Maryland Saw Seven-Fold Increase In Concealed Carry Permit Applications

A pistol in a leather holster. The gun is on the table. Stock Photo - Big Stock Photos.

Bronson Winslow on February 6, 2023

The number of concealed carry permit applications in Maryland increased seven-fold following a landmark Supreme Court decision in June, according to a local USA Today outlet, Herald Mail Media.

From June to December, applications increased by 5,283 to 79,983 with a total of 85,266, according to Herald Mail Media. There has been an increase in gun laws in the U.S. since the Supreme Court ruled in the New York State Rifle And Pistol Association v. Bruen case, which established a precedent for gun laws in the United States and established the need for historical tradition in court decisions regarding Second Amendment matters.

The decision struck down New York’s concealed carry law, as well as Marylands  ‘good and substantial’ concealed carry law, saying it violated the 14th Amendment of the Constitution.

Gov Larry Hogan orders state police to suspend requirement people show “good and substantial reason” to get a wear/carry gun permit.
Follows SCOTUS ruling in NY case pic.twitter.com/m3eHKoxuEf

— Jayne Miller (@jemillerbalt) July 5, 2022

“We conclude that this ruling requires that we now hold Maryland’s ‘good and substantial reason’ requirement unconstitutional. And were the similarities between this requirement and New York’s now stricken proper cause requirement not self-evident enough, the Bruen Court expressly noted that Maryland was one of six states to ‘have analogues to the ‘proper cause’ standards,” Chief Justice Gregory Wells wrote on behalf of the appellate panel.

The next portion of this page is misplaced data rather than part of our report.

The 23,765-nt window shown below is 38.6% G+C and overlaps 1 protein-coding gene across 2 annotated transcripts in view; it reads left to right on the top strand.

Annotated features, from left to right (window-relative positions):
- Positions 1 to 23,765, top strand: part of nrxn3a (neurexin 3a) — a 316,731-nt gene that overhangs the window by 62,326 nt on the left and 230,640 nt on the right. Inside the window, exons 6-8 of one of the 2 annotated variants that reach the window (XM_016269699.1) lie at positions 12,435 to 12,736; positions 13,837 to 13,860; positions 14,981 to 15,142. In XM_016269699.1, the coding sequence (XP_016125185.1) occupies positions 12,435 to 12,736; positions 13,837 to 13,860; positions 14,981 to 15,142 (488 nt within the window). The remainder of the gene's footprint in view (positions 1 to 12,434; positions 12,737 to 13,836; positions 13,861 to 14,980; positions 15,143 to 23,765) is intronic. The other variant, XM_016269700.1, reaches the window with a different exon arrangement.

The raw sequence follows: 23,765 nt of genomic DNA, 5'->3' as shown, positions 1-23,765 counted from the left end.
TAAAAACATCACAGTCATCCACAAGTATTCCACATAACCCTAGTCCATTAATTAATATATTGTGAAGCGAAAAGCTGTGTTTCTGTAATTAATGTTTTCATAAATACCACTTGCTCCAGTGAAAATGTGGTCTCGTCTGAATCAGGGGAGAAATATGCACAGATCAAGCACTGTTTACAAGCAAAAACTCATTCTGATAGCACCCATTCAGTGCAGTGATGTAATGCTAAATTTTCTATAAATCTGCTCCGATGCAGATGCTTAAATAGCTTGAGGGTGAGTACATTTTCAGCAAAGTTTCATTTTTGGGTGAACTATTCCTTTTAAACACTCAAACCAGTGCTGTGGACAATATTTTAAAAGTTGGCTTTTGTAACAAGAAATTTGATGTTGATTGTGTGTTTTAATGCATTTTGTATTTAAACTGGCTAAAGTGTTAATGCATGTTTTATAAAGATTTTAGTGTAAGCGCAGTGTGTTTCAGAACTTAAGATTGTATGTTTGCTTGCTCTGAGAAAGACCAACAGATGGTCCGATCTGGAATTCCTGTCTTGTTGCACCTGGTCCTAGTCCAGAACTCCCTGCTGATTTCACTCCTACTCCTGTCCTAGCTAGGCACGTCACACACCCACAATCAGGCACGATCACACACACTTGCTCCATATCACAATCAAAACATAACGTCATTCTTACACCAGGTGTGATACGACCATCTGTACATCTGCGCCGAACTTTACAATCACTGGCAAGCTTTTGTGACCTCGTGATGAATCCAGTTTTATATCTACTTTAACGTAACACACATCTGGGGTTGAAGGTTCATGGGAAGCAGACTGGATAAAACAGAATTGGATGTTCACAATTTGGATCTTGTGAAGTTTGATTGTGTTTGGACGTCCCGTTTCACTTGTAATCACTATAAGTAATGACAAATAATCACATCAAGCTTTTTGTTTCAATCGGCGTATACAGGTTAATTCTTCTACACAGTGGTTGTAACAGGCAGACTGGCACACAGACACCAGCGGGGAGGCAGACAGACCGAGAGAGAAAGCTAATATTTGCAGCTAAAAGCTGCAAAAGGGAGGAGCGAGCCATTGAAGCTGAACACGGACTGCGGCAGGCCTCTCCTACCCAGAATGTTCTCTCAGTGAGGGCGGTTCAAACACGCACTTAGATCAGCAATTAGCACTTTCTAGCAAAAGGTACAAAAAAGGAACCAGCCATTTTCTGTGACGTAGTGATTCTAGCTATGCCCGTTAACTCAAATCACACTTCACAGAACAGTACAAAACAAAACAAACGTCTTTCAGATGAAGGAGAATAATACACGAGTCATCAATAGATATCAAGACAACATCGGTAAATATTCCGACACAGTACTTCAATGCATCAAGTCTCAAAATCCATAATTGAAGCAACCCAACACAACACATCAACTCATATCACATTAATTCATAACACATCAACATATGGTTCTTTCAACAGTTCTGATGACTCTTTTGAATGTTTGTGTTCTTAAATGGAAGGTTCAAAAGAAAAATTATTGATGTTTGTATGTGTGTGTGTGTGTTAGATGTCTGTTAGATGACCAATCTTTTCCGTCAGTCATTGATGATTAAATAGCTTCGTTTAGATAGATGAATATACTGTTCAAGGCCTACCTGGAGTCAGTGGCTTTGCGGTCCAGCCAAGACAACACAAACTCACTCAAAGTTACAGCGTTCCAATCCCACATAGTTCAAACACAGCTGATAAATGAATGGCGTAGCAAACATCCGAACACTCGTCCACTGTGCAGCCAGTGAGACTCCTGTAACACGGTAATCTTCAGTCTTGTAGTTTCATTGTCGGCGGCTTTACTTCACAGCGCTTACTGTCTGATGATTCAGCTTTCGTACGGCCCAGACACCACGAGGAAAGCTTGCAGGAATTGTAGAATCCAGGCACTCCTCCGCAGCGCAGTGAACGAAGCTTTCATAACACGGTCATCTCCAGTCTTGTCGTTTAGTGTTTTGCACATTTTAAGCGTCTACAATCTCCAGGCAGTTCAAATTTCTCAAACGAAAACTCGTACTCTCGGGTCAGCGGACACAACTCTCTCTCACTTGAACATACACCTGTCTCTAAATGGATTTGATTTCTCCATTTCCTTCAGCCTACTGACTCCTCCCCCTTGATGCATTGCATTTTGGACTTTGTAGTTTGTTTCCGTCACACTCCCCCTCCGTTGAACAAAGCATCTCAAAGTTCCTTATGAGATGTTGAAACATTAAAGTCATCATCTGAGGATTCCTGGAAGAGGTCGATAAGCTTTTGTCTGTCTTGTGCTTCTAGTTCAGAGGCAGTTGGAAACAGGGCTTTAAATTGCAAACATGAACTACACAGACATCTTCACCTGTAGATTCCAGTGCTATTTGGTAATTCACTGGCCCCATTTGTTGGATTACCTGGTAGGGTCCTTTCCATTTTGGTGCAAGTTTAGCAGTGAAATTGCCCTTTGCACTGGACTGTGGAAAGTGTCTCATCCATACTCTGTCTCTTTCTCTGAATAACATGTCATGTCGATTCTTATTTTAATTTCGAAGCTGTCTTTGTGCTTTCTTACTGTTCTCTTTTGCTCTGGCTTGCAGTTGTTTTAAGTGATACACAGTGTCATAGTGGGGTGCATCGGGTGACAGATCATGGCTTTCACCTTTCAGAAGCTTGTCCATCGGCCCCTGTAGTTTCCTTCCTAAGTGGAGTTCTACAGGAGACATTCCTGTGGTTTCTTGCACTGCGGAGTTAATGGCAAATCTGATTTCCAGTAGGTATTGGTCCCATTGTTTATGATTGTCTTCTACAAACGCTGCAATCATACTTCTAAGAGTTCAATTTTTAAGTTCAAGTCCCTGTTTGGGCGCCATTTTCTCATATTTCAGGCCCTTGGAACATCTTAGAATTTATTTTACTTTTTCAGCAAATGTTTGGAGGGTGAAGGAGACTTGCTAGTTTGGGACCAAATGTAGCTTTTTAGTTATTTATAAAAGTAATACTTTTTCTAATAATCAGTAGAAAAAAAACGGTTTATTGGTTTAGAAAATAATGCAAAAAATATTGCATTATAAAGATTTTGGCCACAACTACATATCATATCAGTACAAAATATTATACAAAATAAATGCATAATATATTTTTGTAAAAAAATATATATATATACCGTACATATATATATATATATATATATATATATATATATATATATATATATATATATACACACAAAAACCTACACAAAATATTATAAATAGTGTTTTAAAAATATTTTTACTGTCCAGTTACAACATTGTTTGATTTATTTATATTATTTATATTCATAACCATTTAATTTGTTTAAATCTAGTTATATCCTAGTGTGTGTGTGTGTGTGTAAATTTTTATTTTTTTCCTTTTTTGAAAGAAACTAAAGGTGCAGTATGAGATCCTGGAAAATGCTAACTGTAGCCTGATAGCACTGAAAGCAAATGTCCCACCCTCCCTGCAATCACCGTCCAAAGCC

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The “good and substantial reason” law required applicants to provide a “good and substantial reason” to either wear, carry or transport a handgun.

The 85,266 applications are more than a seven-fold increase compared to 12,189 applications received in 2021 and 11,512 received in 2020. Of the 85,266 applications, less than 2,000 were denied, according to Herald Mail Media.

Many gun laws were challenged and changed following the NYSRPA v. Bruen ruling, with laws in New York, California, New Jersey, Oregon, Washington and Illinois receiving scrutiny from legislators and activists, as many said they were unconstitutional under the new precedent.

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